Nothing permanent; THE TEMPORARY by Rachel Cusk, Macmillan pounds 9.99

Christina Patterson
Saturday 12 August 1995 23:02
Comments

IT'S ONE thing for a young, talented Oxford graduate to write about the life and thoughts of a young, talented Oxford graduate. It's quite another to tackle the musings of an inarticulate, vain young secretary, an Essex girl in all but the fact that she's actually from Kent. This is the brave enterprise taken on by Rachel Cusk in her move from the culturally familiar territory of her award-winning novel Saving Agnes to the barren terrain of transient office life in her new one.

Francine Snaith lives in Kilburn, temps in the City and is obsessed by her beauty and the effect it has on others. Fiercely snobbish, she's delighted to meet, one Friday night, two posh young men at a private view. When the inevitable phone-call comes, she's disappointed to find that it's from unexciting Ralph, rather than his sophisticated friend Stephen. Nevertheless, she embarks on a loveless relationship that proves to be both a culture clash and a study in the mechanics of manipulation. Ralph soon finds himself trapped by a pretty face and an empty head as Francine manages, in one of the oldest plot twists of all, to get pregnant. The rest of the novel depicts the tortuous evolution of the relationship as Francine discovers the dizzying delights of power.

It's a bold move for Cusk to attempt to enter into the consciousness of a man and one that, on the whole, pays off. Ralph's loneliness and insecurity is sympathetically conveyed, as is his growing fear, bewilderment and irritation. Francine, however, is another matter. She is, among other cliched responses, disappointed by the red wine Ralph offers her, having "vaguely imagined them having cocktails, with a lustrous cherry speared by a parasol". The picture that emerges is less than convincing, almost a parody of a brainless tart. This simplistic portrayal leaves the reader with an uneasy feeling that snobbery is not limited to Cusk's characters.

The most striking aspect of Cusk's work is her idiosyncratic style. At a time when most young writers seem to be opting for terse, Carveresque minimalism, she flies the flag for the long word and the long sentence, stringing sub-clause after sub-clause in a style that's self-consciously anachronistic. At its best there's something of the epigrammatic neatness of Jane Austen; at its worst the verbose pomposity of John Major. None of this seemed to matter too much in Saving Agnes, where Cusk's old-fashioned wordiness served as an excellent vehicle for the irony that pervaded the book. The problem here is that the humour has gone. Without this sparkling lightness of touch, it feels dense, affected and over-written.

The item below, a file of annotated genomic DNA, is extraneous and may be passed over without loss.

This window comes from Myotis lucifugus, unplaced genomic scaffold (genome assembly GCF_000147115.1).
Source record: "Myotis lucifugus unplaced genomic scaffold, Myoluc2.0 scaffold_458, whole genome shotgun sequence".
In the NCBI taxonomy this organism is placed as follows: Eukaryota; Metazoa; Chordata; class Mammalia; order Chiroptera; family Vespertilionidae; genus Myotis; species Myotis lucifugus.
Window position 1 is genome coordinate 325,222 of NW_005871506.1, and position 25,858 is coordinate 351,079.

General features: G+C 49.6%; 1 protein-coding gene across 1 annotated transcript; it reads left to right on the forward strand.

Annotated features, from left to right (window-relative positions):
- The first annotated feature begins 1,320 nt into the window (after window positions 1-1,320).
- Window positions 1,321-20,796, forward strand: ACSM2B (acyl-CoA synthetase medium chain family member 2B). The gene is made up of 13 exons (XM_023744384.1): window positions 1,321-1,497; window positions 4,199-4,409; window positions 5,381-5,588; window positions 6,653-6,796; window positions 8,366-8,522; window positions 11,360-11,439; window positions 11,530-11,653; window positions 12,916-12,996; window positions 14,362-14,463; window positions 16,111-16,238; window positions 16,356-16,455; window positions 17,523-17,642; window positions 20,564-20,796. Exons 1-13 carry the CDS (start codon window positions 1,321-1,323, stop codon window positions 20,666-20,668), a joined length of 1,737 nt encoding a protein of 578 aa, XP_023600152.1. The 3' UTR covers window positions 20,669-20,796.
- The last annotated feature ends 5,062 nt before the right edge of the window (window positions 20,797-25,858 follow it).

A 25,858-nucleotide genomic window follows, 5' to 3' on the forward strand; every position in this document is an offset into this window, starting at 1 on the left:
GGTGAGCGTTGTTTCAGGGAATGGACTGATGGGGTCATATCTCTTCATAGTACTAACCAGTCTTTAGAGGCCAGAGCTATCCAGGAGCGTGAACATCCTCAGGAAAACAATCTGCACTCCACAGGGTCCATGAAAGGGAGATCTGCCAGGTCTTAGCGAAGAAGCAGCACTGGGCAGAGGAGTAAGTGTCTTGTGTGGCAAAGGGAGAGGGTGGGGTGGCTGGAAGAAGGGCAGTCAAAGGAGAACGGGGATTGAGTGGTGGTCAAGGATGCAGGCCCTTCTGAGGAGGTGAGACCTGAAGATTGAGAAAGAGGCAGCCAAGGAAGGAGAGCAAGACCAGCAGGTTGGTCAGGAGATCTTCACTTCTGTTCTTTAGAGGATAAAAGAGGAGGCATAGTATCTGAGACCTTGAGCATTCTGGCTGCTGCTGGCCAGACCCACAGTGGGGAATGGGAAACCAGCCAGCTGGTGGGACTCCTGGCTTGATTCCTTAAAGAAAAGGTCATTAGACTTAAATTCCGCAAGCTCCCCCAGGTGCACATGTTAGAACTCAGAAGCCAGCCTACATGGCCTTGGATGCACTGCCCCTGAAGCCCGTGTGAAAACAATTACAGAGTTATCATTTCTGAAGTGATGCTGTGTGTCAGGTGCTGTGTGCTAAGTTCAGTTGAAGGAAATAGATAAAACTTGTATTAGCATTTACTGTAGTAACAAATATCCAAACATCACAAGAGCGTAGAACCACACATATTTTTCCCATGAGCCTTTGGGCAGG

Rachel Cusk is a gifted writer, with perception, insight and compassion. She's good at giving concrete expression to abstract emotions and at the nuances of self-consciousness and embarrassment. All these qualities are present in this book, but they are over-shadowed by weighty analysis and minute detail. "This is not Ulysses," you want to scream as Ralph takes three pages to get out of bed. Rachel Cusk can do much better.

Register for free to continue reading

Registration is a free and easy way to support our truly independent journalism

By registering, you will also enjoy limited access to Premium articles, exclusive newsletters, commenting, and virtual events with our leading journalists

Please enter a valid email
Please enter a valid email
Must be at least 6 characters, include an upper and lower case character and a number
Must be at least 6 characters, include an upper and lower case character and a number
Must be at least 6 characters, include an upper and lower case character and a number
Please enter your first name
Special characters aren’t allowed
Please enter a name between 1 and 40 characters
Please enter your last name
Special characters aren’t allowed
Please enter a name between 1 and 40 characters
You must be over 18 years old to register
You must be over 18 years old to register
Opt-out-policy
You can opt-out at any time by signing in to your account to manage your preferences. Each email has a link to unsubscribe.

Already have an account? sign in

By clicking ‘Register’ you confirm that your data has been entered correctly and you have read and agree to our Terms of use, Cookie policy and Privacy notice.

This site is protected by reCAPTCHA and the Google Privacy policy and Terms of service apply.

Join our new commenting forum

Join thought-provoking conversations, follow other Independent readers and see their replies

Comments

Thank you for registering

Please refresh the page or navigate to another page on the site to be automatically logged in